From the very second Google chose the Explorers (read: beta testers) for Glass, the wearable tech has been a staple of news sites around the world – not to mention a trending firestorm on social. With all that chatter surrounding Glass, it’s easy to miss a thing or two along the way.
That’s why we spent the last couple days searching the Internet with one of those fine-toothed combs to put together a primer of sorts from the early days to now and what this technology could mean for the future.
What is Google Glass?
Glass is Google’s first step into the realm of wearable peripherals. But rather than a wristband tracking calories and steps or an E Ink smartwatch providing vibrating notifcations, Glass demands more of your attention. Worn like a standard pair of glasses – available with clear or tinted lenses – Glass has a tiny display mounted above the right lens so that when you’re wearing it, you can see the image floating near your eye. The frame is lightweight for the most part, but the side holding the lens carries a counterweight and battery to keep Glass balanced on your face. It resembles a visor straight out of Star Trek and is available in multiple colors like white, black, blue, and orange. There is 12GB of usable storage on-board, as well as support for Google Drive documents. The 5-megapixel camera is capable of shooting 720p video and the whole thing charges over Micro USB.
What does it do?
Glass can take pictures and videos, share them with Google+ Circles. It can provide turn-by-turn directions, send and recieve texts, and make/receive phone calls. Of course, Google search is supported as is Google Now, a service that predicts information you may need before you ask for it. Glass will show you the local weather forecast, as well as suggest places of interest around you like a top-rated pizza joint. Basically, Google wants Glass to be a personal assistant capable of reading your mind. More features are being added every day through third-party apps, appropriately named Glassware for the time being.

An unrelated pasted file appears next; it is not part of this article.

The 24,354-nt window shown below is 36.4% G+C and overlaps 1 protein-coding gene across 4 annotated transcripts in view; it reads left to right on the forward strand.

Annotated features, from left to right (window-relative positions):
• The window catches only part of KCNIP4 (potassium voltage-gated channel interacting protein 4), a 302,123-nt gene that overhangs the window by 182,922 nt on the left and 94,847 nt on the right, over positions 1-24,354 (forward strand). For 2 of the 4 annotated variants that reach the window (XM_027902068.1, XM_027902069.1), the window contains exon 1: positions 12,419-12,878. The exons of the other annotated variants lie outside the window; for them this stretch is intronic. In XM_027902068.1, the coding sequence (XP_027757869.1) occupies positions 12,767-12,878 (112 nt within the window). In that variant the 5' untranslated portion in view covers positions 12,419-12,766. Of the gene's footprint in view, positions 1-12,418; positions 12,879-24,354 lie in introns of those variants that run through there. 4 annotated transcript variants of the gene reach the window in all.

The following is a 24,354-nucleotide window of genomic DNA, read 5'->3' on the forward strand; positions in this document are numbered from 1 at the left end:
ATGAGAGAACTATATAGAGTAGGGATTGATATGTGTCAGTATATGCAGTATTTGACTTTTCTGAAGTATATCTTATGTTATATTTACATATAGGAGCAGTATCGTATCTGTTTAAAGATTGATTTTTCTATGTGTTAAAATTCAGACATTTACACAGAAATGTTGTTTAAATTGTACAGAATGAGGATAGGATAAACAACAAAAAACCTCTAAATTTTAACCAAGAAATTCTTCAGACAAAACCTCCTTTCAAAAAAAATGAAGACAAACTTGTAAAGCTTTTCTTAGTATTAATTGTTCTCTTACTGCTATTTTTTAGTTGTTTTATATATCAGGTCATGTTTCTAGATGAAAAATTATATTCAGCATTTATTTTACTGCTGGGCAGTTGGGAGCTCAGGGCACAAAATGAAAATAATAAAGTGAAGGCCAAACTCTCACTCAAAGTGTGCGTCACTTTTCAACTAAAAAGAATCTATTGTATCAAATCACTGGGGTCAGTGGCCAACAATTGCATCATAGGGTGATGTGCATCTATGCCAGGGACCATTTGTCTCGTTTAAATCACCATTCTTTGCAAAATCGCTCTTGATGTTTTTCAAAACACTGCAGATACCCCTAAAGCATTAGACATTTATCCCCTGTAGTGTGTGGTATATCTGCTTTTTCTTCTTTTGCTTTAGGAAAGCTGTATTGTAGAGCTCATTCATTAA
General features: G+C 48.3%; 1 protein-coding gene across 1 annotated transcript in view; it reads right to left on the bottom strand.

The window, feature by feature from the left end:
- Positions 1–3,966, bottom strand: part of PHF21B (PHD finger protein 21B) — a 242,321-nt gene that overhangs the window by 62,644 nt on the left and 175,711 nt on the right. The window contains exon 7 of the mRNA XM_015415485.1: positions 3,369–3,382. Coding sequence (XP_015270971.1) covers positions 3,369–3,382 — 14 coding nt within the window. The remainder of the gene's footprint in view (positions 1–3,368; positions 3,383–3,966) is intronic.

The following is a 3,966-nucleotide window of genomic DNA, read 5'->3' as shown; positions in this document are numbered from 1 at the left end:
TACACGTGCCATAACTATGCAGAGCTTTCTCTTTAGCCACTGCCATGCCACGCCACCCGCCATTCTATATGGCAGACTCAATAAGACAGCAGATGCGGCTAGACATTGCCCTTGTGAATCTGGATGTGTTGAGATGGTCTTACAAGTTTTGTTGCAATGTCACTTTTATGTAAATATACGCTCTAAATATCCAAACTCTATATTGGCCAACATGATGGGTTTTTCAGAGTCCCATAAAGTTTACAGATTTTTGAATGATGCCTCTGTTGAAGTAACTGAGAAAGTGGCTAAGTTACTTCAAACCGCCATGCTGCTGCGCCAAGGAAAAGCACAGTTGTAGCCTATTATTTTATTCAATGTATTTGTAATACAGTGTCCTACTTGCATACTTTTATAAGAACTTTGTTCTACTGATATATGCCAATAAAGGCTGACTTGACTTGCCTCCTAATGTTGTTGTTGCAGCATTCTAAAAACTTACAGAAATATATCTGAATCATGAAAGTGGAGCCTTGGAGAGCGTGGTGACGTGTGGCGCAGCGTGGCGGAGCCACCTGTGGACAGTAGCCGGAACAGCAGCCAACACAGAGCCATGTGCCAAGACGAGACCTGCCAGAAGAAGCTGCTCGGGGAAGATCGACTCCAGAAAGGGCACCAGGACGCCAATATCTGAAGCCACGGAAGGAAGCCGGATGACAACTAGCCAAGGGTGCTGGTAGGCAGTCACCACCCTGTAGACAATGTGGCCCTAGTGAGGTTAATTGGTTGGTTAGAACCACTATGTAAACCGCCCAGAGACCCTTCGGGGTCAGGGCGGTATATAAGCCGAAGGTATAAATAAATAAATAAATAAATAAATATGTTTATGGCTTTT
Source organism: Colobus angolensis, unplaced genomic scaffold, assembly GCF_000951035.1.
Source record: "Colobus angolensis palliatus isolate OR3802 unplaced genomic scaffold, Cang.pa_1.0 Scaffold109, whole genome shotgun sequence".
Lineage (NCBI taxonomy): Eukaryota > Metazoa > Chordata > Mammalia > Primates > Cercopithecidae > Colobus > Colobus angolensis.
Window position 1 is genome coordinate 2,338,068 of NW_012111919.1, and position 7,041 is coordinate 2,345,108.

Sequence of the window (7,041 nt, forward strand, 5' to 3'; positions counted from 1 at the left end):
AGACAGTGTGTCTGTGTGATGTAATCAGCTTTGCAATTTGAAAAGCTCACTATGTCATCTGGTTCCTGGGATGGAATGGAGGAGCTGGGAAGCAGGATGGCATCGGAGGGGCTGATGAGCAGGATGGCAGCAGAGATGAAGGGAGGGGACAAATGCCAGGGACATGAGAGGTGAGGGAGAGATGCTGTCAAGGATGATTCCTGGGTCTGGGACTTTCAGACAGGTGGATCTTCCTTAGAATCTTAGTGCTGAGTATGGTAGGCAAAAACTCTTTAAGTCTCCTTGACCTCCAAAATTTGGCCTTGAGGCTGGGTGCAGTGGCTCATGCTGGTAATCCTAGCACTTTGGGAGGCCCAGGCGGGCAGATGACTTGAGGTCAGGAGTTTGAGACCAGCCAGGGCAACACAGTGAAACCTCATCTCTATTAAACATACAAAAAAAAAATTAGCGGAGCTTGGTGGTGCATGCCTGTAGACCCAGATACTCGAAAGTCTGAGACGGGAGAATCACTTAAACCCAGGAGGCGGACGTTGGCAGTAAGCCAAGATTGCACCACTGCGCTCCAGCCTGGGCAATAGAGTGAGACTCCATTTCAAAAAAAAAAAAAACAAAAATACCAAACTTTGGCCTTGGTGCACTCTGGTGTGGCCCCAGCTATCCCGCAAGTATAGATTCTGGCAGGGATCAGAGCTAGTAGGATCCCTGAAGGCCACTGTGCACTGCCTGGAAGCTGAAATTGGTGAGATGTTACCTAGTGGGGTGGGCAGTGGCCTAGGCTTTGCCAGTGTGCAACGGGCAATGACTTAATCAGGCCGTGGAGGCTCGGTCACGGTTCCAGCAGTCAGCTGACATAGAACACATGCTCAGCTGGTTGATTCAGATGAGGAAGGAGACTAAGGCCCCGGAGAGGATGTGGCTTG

The only people with Glass are those people crazy enough to shell out $1500 for the Explorer edition…the beta version.
A recent update from Google has enabled some new features as well. The most notable new functions are incoming Google+ notifications for Hangouts, direct shares, comments, and mentions. There’s also been a change to the sync policy that requires a Wi-Fi connection for background uploads – a feature that should help with the short battery life of Glass. The full changelog can be found here.
How does it work?
“OK Glass” is the gateway to every action on Google’s latest product. “OK Glass, take a picture.” “OK Glass, search for pizza delivery.” You get the picture. There are also touch options for every command. The right side of Glass is a touchscreen and you can tap, slide backwards, forwards, and downward to navigate the very modified version of Android 4.0. Notifications, shutter sounds, and narration as meant to only be heard by you as Glass uses a bone-conductive speaker technology so that everyone around you won’t have to listen to your favorite audiobook.
To use it to the fullest potential, Glass requires a Bluetooth connection to smartphone for basic capabilities like phone calls and text messaging. Everything else though, like sharing photos and searching Google can be done with a Wi-Fi connection. This could either be a good thing (no extra contract) or a bad thing (loads of carrier fees) depending on the specifics of your smartphone plan and the rules of your specific carrier.
How do I get one?
The only people with Glass are those people crazy enough to shell out $1500 for the Explorer edition, which basically means the beta version. A tweet had to be sent out to Google as well, describing what you would do if you had Glass using the hash tage #ifihadglass. For the rest of us, we’ll be waiting for about a year until Google releases Glass to the general public for – thankfully – less than $1500.